This has been my mantra for the last 5 years, and has kept me going through icy cold winter mornings, motivational lows and emotional hardship. It has let me to exceptional experiences, amazing people and wonderful places.
I have bipolar disorder; it’s my burden and blessing! Why is this important in this context, you may ask? It is because my story is about staying motivated, about staying healthy, and above all about staying alive.
Being bipolar means having periods with hyper mania – everything is great, I can conquer the world, and periods with deep depressions – everything is dark, and I get suicidal. And of course a lot of ‘normal’ periods.
Beside the treatment offered through psychiatrists, psychologists and medicine, I’ve found regular exercise keeps me steadier.
I need the training to stay mentally healthy, and I need goals to stay focused on the training.
Since I started riding bikes, in 2011, as part of triathlon training, people have told me “never go down on equipment” – my peers spend a lot of money on bikes, wheels and accessories, because they believed it made them faster; maybe got them from 11:30 to 11:20 on an Ironman.
In response to this I decided to go the other way. I wanted to prove to everyone else, but mostly to myself, that completing an Ironman wasn’t about spending the most money. I bought the cheapest Merida aluminium bike I could find and used it the first years for triathlons up to 70.3km (and the cheapest wet suit, and cheap running shoes). Not focusing on gear made it so much more about the process of getting to the start line, and the following up to the finish line.
Focusing on the process has made me mentally strong – I always reach my goals, because I know I can, and I trust myself in the process. This is very much in contrast to the rest of my life, where I don’t trust myself, and where a lot of my everyday processes are a struggle.
Every year I search for new goals – to stay motivated and healthy
I’m a big guy, weighing in at over 100 kg. I used to play handball, a very physical team sport, where my size was my advantage, but due to injuries that is no longer possible. In my search for motivational goals, in 2011 I came across triathlon.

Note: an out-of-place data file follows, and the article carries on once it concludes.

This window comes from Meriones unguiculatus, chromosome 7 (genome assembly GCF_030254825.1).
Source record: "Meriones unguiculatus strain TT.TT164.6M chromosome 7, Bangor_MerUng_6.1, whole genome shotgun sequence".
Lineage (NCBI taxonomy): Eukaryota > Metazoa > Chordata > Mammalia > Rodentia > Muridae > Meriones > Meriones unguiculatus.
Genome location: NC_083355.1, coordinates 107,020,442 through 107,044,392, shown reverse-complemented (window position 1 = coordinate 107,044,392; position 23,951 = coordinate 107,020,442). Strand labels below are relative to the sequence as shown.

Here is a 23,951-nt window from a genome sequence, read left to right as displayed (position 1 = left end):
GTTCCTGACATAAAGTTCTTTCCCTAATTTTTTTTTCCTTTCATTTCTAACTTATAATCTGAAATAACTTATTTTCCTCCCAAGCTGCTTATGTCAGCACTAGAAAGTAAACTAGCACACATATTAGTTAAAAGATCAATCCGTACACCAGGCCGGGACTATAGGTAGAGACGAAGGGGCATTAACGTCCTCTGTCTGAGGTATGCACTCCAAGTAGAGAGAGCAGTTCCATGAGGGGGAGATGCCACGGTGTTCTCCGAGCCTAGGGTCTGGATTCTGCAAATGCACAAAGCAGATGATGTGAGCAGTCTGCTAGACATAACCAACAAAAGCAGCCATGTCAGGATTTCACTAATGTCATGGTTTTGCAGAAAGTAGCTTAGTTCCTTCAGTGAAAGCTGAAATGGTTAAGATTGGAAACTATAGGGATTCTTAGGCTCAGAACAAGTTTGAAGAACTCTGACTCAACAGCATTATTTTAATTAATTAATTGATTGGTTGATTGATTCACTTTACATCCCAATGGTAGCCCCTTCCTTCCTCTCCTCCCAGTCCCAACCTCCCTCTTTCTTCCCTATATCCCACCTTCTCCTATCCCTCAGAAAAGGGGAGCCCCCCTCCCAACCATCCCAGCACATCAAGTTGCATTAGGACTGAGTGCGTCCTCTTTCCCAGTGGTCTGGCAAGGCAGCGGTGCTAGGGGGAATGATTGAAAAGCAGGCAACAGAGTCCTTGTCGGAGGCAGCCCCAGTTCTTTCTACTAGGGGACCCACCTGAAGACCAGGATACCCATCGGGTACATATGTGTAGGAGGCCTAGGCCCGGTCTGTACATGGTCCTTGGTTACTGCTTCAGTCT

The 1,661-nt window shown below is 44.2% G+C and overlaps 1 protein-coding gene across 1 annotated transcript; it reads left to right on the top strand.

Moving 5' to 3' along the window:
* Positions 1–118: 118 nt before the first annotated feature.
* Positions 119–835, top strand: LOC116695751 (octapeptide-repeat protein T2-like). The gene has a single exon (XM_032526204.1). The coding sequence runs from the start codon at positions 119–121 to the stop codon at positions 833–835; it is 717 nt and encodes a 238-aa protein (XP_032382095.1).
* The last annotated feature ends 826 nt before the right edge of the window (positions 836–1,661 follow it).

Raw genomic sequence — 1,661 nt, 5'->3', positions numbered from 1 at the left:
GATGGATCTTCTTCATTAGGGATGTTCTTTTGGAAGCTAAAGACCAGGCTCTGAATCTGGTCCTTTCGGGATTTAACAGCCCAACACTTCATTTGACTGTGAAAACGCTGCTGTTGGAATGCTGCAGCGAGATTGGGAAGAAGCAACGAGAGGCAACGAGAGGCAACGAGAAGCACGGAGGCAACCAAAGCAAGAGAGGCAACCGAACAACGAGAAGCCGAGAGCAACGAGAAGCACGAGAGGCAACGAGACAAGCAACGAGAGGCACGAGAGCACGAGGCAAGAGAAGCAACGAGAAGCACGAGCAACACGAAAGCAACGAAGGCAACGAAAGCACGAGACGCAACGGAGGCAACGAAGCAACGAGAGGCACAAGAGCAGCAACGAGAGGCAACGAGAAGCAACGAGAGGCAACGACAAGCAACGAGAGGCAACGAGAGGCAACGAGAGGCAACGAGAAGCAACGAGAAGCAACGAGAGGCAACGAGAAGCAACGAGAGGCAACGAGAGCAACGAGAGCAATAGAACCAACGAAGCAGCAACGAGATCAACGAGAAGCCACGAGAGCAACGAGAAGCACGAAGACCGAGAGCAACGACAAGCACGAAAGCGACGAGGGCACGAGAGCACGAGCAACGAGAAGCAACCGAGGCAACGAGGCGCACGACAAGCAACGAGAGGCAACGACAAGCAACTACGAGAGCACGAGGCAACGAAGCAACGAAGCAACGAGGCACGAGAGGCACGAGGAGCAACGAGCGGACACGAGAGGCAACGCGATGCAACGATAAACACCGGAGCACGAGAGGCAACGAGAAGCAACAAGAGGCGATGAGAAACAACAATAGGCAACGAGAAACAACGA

I couldn’t swim, had never ridden a race bike and couldn’t run more than 5 km – it was the perfect match…
In the fall of 2011 I did a 4-18-4 triathlon (short sprint distance) and I was hooked. It was so hard doing three disciplines in one, all of which I had no prerequisite of doing. I knew it would take motivation to get better, and I knew training for longer distances would make me stronger both physically and mentally.
My triathlon ‘career’ culminated with Ironman Copenhagen in 2013 and 2014 (12:04 and 11:37).
After having completed the Ironman distance my motivation faded and I started looking for new goals. Since the cycling part was the most rewarding for me, I naturally looked for challenges in that genre.
In 2015 I decided to focus on cycling
I came across the Haute Route by coincidence. I looked at the three routes through the Pyrenees, Alps and Dolomites – they all looked way too ambitious, but that was what lit my fire. I signed up for the Haute Route Alps in 2015
I had never before cycled more than 180 km’s, never in mountains, and never on consecutive days. How would I ever complete this enormous feat of 854 km’s – 22,150 meters of altitude gain? Well that was the question that kept me motivated.
Through my bipolar phases I always remembered my goal – to do the highest and toughest amateur sportive in the world – the Haute Route Alps.
It was a mindboggling adventure, with some of the most spectacular views and nature I have ever experienced. And to top it off, I also met amazing people from all over the world. If you have the time, opportunity and motivation I can highly recommend the Haute Route
And all through that somewhat surreal week I kept repeating my mantra: pain is weakness leaving the body!
— Troels Panduro (@TroelsPanduro) August 24, 2015
About the Author: Troels Panduro Andersen, 41, is a Project Manager and Business Developer who lives in Denmark. Troels has been married for 19 years and has three children aged 5, 12 & 16. He has been biking for 5 years now and he uses cycling as a way of dealing with having Bipolar Disorder.